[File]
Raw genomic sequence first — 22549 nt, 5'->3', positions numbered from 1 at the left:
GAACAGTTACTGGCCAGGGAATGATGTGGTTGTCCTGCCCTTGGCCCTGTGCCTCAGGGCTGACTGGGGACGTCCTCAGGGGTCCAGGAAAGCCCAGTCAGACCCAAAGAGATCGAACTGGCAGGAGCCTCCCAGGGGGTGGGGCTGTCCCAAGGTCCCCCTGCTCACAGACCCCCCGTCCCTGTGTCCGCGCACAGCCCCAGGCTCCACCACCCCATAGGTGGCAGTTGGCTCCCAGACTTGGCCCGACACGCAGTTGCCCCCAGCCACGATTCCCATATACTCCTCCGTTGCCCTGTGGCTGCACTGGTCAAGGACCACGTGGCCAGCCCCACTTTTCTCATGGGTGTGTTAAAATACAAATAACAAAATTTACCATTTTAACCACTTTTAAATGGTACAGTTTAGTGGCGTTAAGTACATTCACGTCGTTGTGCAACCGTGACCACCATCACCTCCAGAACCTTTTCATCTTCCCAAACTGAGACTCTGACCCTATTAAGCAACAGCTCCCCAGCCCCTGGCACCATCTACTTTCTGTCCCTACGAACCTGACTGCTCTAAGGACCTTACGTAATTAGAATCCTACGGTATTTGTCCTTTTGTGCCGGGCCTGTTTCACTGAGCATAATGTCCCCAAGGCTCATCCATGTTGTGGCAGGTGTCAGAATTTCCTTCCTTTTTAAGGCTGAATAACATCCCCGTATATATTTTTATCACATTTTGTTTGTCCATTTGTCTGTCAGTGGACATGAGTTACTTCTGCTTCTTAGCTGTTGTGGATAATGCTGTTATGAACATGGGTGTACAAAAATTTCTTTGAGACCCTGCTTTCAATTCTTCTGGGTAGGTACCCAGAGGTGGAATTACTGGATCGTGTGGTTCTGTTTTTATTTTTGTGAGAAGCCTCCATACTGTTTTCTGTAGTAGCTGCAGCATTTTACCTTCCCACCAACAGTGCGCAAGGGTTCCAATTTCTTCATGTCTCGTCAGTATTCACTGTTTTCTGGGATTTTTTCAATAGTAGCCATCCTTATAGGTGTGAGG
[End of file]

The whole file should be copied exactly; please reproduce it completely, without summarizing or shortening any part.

Raw genomic sequence first — 22549 nt, 5'->3', positions numbered from 1 at the left:
GAACAGTTACTGGCCAGGGAATGATGTGGTTGTCCTGCCCTTGGCCCTGTGCCTCAGGGCTGACTGGGGACGTCCTCAGGGGTCCAGGAAAGCCCAGTCAGACCCAAAGAGATCGAACTGGCAGGAGCCTCCCAGGGGGTGGGGCTGTCCCAAGGTCCCCCTGCTCACAGACCCCCCGTCCCTGTGTCCGCGCACAGCCCCAGGCTCCACCACCCCATAGGTGGCAGTTGGCTCCCAGACTTGGCCCGACACGCAGTTGCCCCCAGCCACGATTCCCATATACTCCTCCGTTGCCCTGTGGCTGCACTGGTCAAGGACCACGTGGCCAGCCCCACTTTTCTCATGGGTGTGTTAAAATACAAATAACAAAATTTACCATTTTAACCACTTTTAAATGGTACAGTTTAGTGGCGTTAAGTACATTCACGTCGTTGTGCAACCGTGACCACCATCACCTCCAGAACCTTTTCATCTTCCCAAACTGAGACTCTGACCCTATTAAGCAACAGCTCCCCAGCCCCTGGCACCATCTACTTTCTGTCCCTACGAACCTGACTGCTCTAAGGACCTTACGTAATTAGAATCCTACGGTATTTGTCCTTTTGTGCCGGGCCTGTTTCACTGAGCATAATGTCCCCAAGGCTCATCCATGTTGTGGCAGGTGTCAGAATTTCCTTCCTTTTTAAGGCTGAATAACATCCCCGTATATATTTTTATCACATTTTGTTTGTCCATTTGTCTGTCAGTGGACATGAGTTACTTCTGCTTCTTAGCTGTTGTGGATAATGCTGTTATGAACATGGGTGTACAAAAATTTCTTTGAGACCCTGCTTTCAATTCTTCTGGGTAGGTACCCAGAGGTGGAATTACTGGATCGTGTGGTTCTGTTTTTATTTTTGTGAGAAGCCTCCATACTGTTTTCTGTAGTAGCTGCAGCATTTTACCTTCCCACCAACAGTGCGCAAGGGTTCCAATTTCTTCATGTCTCGTCAGTATTCACTGTTTTCTGGGATTTTTTCAATAGTAGCCATCCTTATAGGTGTGAGG